If you read any of the recent Courier Times articles about PSSA scores, you’re probably confused. First was last Friday’s article with the screaming headline “Neshaminy flunks scholastic goals” and an explanation that “The Neshaminy School District is the lone public school system in the area that did not achieve AYP …” which gave people the impression that Neshaminy’s overall scores were the lowest in the land. Then there was a follow up article on Sunday which posted the scores of Bucks County school districts and it was apparent that Neshaminy’s overall scores were not the worst – not by far. And for those of you who track the yearly progress of PSSA’s, you noticed a substantial improvement in several key categories.
In a memo to the school board, Superintendent Kadri clarified that “In Neshaminy, we had 92 performance targets measured by NCLB. We missed only 9 of them. That is a very strong showing. Of the 9, all 9 of them involved small sub-groups of students. Seven of the nine were related to reading. Unfortunately, because there was at least one of the seven in each of the three grade level categories, (high school, middle school, elementary), the entire district was determined to be failing. This could happen even if all of our scores went up and even if we did better than other school districts that were not identified as failing.“
Mr. Kadri also highlighted some very impressive achievements not addressed by the Courier article including:
· At the high school we increased in reading by 13% in math by 12%. In addition to having substantial growth our overall levels are very strong especially when compared to our peers.
· At the middle school level, our scores are either leading or competitive with the majority of districts in Bucks County. In some places we have advanced proficiency levels near or over 70%. In other words, students are not just passing the exams; they are registering at the highest levels of proficiency.
· The elementary schools continue to be strong and competitive and easily met overall indicators for AYP.
Kadri’s words are powerful proof of what was accomplished this past year in Neshaminy. Having said that, we must continue addressing the special ed subgroup situation. Whether or not we believe proficiency is even achievable for these students, the fact is NCLB is the law of the land and we are obligated to comply. Love it or hate it, AYP is part of our lives.
My problem with all this is the manner in which the Courier Times reported the scores. AYP is a very challenging concept, and the Courier reporter and editor should have considered the confusion such an article would cause without the supporting data. The headline “Neshaminy flunks scholastic goals” was misleading and sensationalistic. Yes it’s true we didn’t achieve AYP, but achieving 90% success in the 92 performance targets is far from flunking. It’s something to be proud of. But after reading last Friday’s article and the subsequent editorials, nobody in Neshaminy is cheering.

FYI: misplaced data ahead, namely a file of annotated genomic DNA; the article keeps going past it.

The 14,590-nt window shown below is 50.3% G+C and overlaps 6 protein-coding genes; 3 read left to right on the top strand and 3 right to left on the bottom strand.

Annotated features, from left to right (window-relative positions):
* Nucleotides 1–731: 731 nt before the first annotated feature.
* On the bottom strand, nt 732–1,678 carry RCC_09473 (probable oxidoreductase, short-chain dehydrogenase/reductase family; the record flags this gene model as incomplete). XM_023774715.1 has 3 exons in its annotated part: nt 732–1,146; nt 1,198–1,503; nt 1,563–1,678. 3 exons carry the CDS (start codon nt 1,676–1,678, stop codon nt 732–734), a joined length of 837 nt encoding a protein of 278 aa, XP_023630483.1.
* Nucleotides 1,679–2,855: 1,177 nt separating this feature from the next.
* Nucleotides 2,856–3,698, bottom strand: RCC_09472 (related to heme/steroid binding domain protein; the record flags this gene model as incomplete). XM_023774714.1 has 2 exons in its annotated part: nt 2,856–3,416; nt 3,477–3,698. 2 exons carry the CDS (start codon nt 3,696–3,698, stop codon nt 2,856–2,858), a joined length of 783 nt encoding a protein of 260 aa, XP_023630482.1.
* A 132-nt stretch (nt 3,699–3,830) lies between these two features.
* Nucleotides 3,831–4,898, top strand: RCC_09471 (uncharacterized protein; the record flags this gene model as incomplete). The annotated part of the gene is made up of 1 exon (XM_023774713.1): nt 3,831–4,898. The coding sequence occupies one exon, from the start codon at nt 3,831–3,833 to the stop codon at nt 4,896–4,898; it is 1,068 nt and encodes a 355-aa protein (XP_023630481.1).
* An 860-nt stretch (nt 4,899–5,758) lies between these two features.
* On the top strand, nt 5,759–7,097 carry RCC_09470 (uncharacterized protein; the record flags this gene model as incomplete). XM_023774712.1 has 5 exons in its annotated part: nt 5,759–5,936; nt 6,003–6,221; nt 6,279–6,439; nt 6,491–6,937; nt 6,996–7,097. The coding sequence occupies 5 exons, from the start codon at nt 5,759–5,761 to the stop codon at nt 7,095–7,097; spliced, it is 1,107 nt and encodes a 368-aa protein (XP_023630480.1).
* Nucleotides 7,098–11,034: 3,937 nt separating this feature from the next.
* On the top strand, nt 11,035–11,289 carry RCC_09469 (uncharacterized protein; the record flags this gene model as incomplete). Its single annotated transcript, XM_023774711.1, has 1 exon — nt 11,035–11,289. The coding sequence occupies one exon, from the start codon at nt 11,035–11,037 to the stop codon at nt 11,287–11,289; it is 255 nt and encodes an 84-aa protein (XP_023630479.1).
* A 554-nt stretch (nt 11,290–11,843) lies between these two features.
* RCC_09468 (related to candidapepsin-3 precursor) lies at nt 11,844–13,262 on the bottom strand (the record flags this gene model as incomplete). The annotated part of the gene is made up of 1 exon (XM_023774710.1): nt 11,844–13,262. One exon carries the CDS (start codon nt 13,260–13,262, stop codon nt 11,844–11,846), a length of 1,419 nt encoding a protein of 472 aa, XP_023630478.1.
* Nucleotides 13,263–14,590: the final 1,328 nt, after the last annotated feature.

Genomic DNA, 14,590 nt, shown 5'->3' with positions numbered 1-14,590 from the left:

In Sunday’s editorial, the Courier embarrassed our superintendent by printing a quote without any clear context of the dialogue. They even admit they didn’t understand Kadri’s statement – so why would they even print it if they didn’t comprehend his point? Obviously they couldn’t fairly represent his perspective, but that didn’t prevent them from using it against him. That was a cheap shot not worthy of the Fourth Estate.
Then in today’s editorial the Courier continued its assault on Neshaminy by criticizing us for not tracking PSSA proficiency of graduates, and accuses us of having a “head-in-the-sand strategy.” I admit to finding the Courier’s stand almost humorous because PSSA proficiency of graduates is a completely useless statistic. While it may be true that good PSSA scores are a reflection of a successful school district, there is no correlation between PSSA scores and academic success. If you believe otherwise then ask yourself this question – if PSSA’s went away, would that result in less students graduating?
Through all these articles and editorials, the Courier does raise some good points about test scores, teacher accountability and empty diplomas – these are all worthy topics. But the Courier went overboard trying to link them into their cause du jour – teacher contracts. As a result of that, lost in all the words was the fact that Neshaminy’s overall scores improved and are worthy of praise.
I consider myself of fan of the Courier Times and read it daily. Unfortunately when articles lack proper balance and editorials do more to insult than inspire, they serve very little purpose. In my mind, the only one who flunked last week was the Courier Times.
What do you think? Feel free to add comments to this post, or you can send your comments directly to the Courier Times, or do both.